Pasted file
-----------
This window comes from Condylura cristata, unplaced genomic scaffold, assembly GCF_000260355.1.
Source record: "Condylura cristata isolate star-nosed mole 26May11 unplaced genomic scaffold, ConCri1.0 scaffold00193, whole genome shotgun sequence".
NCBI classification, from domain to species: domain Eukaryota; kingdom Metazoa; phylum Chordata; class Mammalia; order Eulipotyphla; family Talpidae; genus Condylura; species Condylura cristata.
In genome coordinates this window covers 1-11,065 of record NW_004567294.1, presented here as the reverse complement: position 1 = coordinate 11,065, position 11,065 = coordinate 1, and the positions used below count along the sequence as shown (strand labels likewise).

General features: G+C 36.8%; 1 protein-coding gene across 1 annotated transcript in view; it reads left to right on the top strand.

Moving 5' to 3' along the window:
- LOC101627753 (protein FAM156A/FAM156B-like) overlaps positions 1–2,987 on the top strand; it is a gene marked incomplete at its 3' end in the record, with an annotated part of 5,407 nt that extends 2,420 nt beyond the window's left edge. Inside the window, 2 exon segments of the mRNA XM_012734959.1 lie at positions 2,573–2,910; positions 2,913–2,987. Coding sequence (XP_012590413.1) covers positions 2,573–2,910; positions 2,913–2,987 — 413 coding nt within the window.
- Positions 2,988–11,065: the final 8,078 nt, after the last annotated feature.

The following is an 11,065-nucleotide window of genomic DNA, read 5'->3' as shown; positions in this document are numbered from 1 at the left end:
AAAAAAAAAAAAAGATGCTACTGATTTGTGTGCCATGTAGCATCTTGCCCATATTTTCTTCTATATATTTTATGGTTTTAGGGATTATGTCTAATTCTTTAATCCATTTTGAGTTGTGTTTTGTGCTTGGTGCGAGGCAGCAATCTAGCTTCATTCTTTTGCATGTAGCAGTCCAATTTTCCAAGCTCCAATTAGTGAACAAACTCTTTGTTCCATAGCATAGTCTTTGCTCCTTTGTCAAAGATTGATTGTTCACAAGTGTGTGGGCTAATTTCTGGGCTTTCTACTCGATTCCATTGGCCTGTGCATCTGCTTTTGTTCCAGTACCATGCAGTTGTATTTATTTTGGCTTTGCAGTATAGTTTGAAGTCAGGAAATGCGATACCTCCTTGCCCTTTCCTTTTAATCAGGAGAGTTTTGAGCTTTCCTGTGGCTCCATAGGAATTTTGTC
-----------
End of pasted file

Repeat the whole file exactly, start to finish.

This window comes from Condylura cristata, unplaced genomic scaffold, assembly GCF_000260355.1.
Source record: "Condylura cristata isolate star-nosed mole 26May11 unplaced genomic scaffold, ConCri1.0 scaffold00193, whole genome shotgun sequence".
NCBI classification, from domain to species: domain Eukaryota; kingdom Metazoa; phylum Chordata; class Mammalia; order Eulipotyphla; family Talpidae; genus Condylura; species Condylura cristata.
In genome coordinates this window covers 1-11,065 of record NW_004567294.1, presented here as the reverse complement: position 1 = coordinate 11,065, position 11,065 = coordinate 1, and the positions used below count along the sequence as shown (strand labels likewise).

General features: G+C 36.8%; 1 protein-coding gene across 1 annotated transcript in view; it reads left to right on the top strand.

Moving 5' to 3' along the window:
- LOC101627753 (protein FAM156A/FAM156B-like) overlaps positions 1–2,987 on the top strand; it is a gene marked incomplete at its 3' end in the record, with an annotated part of 5,407 nt that extends 2,420 nt beyond the window's left edge. Inside the window, 2 exon segments of the mRNA XM_012734959.1 lie at positions 2,573–2,910; positions 2,913–2,987. Coding sequence (XP_012590413.1) covers positions 2,573–2,910; positions 2,913–2,987 — 413 coding nt within the window.
- Positions 2,988–11,065: the final 8,078 nt, after the last annotated feature.

The following is an 11,065-nucleotide window of genomic DNA, read 5'->3' as shown; positions in this document are numbered from 1 at the left end:
AAAAAAAAAAAAAGATGCTACTGATTTGTGTGCCATGTAGCATCTTGCCCATATTTTCTTCTATATATTTTATGGTTTTAGGGATTATGTCTAATTCTTTAATCCATTTTGAGTTGTGTTTTGTGCTTGGTGCGAGGCAGCAATCTAGCTTCATTCTTTTGCATGTAGCAGTCCAATTTTCCAAGCTCCAATTAGTGAACAAACTCTTTGTTCCATAGCATAGTCTTTGCTCCTTTGTCAAAGATTGATTGTTCACAAGTGTGTGGGCTAATTTCTGGGCTTTCTACTCGATTCCATTGGCCTGTGCATCTGCTTTTGTTCCAGTACCATGCAGTTGTATTTATTTTGGCTTTGCAGTATAGTTTGAAGTCAGGAAATGCGATACCTCCTTGCCCTTTCCTTTTAATCAGGAGAGTTTTGAGCTTTCCTGTGGCTCCATAGGAATTTTGTC